Anyone doubting the power of social media with this generation need only look at the finding from the Elite Daily study that 62% of Millennials are more likely to become a loyal customer of a brand if it engages with them on social networks. It’s partly why brands are generally more responsive to customer service requests or complaints if approached via Facebook or Twitter. (That and the fact that bad feedback spreads frighteningly quickly online.)
Reaching this audience with something relevant and different is not easy. Preferences can appear to change overnight, and market disruptors can appear from nowhere – as in the case of ride-share service Uber – suddenly changing the way this generation thinks about and buys into a product or service.
A brand’s corporate social responsibility (CSR) agenda matters to Millennials too. Growing social awareness and peer pressure not to associate with brands who waste food/pay staff a pittance can be very powerful. In the US, fast food chain Firehouse Subs is making inroads partly because it has a rich back story: founded by firefighters, it donates some of its sales to help the emergency service. It’s vital that FMCG companies think very carefully about how their business will be perceived by Millennials.
Another challenge is how to cater for these changing preferences while keeping existing older customers happy. What’s right for the Millennials may not resonate with their parents, or older siblings, so a balance has to be struck.
One positive finding is that despite a profusion of choice, Millennials can be loyal to brands. This bond is based on something greater than convenience, so brands need to work harder to differentiate themselves – by genuinely being better and going that extra mile. They can’t afford to take loyalty for granted; if they become complacent or stop innovating, the affiliation could soon wane – especially as, with technological barriers to entry coming down – and social media spreading the word instantly – it is easier for new contenders to step into the gap.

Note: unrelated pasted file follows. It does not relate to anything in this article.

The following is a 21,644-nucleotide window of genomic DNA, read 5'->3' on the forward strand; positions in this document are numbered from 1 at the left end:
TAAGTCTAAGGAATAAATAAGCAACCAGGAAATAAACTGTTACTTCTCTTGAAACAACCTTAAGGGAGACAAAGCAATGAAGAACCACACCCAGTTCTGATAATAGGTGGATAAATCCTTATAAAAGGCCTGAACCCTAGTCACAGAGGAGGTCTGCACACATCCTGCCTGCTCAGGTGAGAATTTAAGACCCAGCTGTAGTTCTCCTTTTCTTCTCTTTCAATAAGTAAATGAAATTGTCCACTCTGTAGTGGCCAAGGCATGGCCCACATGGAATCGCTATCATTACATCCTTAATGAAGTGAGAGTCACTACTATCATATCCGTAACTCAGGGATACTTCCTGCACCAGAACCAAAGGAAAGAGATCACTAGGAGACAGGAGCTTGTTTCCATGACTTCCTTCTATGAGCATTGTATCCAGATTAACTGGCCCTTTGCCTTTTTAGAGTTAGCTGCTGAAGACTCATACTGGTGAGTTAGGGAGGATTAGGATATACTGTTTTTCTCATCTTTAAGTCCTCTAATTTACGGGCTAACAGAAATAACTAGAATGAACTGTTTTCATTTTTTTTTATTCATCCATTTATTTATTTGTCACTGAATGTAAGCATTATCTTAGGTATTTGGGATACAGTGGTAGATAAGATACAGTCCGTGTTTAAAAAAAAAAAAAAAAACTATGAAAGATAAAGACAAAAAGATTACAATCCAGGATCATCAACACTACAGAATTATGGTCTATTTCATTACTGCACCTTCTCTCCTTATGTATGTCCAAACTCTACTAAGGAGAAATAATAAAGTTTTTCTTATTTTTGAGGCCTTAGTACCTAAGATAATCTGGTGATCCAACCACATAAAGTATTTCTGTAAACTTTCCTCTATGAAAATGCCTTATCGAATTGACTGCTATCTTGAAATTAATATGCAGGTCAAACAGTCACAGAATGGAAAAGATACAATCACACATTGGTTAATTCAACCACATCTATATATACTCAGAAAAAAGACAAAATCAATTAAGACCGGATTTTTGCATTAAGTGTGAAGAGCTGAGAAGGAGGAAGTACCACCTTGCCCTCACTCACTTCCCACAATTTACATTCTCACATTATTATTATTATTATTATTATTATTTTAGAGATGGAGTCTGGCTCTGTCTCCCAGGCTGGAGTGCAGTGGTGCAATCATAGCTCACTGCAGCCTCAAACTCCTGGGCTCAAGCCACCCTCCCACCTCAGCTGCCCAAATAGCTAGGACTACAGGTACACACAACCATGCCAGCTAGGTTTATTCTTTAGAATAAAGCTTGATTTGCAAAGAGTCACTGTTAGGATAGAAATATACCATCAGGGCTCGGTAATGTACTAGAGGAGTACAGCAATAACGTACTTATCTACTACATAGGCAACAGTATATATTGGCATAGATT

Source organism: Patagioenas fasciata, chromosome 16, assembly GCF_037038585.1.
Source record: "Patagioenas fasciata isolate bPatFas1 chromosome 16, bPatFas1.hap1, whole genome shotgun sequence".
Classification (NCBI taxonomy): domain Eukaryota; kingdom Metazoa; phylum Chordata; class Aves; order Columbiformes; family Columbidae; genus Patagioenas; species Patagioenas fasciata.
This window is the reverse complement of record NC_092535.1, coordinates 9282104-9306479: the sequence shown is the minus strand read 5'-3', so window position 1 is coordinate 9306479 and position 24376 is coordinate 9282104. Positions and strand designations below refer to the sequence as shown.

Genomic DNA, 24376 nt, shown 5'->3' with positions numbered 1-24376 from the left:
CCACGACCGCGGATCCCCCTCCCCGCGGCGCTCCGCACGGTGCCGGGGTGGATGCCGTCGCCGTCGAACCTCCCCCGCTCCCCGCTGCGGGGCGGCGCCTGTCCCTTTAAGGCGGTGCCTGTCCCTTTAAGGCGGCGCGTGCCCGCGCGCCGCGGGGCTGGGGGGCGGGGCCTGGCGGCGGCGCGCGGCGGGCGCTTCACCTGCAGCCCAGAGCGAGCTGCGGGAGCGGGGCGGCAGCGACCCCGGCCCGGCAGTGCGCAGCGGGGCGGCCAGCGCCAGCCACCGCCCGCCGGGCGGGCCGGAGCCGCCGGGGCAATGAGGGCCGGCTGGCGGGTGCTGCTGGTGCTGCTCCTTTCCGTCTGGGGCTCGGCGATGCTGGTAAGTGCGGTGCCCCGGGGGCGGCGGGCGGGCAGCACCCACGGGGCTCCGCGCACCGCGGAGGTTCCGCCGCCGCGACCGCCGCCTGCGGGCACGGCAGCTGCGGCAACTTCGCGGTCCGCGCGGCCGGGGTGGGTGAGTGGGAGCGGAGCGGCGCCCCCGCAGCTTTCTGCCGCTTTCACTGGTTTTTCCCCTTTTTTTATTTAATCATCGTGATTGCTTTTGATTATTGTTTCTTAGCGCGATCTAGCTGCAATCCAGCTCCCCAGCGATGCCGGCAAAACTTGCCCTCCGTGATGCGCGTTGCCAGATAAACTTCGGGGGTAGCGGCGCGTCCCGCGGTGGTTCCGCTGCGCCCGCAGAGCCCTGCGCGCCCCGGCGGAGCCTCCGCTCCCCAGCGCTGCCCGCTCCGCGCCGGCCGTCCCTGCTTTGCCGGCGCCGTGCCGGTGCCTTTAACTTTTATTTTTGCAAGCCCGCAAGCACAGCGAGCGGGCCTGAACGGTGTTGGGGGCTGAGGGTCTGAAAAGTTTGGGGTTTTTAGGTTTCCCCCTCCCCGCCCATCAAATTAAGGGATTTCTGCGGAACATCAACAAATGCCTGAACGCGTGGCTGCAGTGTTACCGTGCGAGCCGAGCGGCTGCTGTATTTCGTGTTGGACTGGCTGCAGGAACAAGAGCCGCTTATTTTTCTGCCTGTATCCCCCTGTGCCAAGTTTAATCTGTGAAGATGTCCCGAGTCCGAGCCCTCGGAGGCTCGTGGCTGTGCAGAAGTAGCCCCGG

Much of the hype relating to the Millennial generation has focused on the US, but this is a global phenomenon. The Internet is an international utility and a unifying force – disseminating similar information in Brazil, China and Africa as in the US and UK.
"The Millennial trend may be more advanced in western economies like the US,” Herbert says, “but in terms of a shift in demographics, use of technology, andattitude, it is a global phenomenon. It may just play out in different ways in different countries. In China, for example, Millennials may be just as technologically driven as in the West but, because the family is such a strong institution in Chinese society, this too will have a bearing on how these consumers behave.”
Whichever way the FMCG industry segments the Millennial generation, the important thing is that companies don’t ignore the evidence that something significant has changed. Whether or not you accept that Millennials represent a milestone in the evolution of the consumer, some common denominators do set this generation apart. “The digital age, and its economics, challenge many of the established norms in the consumer goods industry,” says Herbert, at KPMG’s Innovation Lab. “Brands and retailers, no matter how well established they may be, ignore this at their peril.”
Even if you feel your organization is already moving in the right direction in terms of business agility and customer-centricity, it is worth analyzing your entire proposition from a Millennial perspective – from product development and business models to brand values and methods of engaging consumers. Millennials can still be sold to but, more than anything, they want to be heard. If they’re not, they will look elsewhere.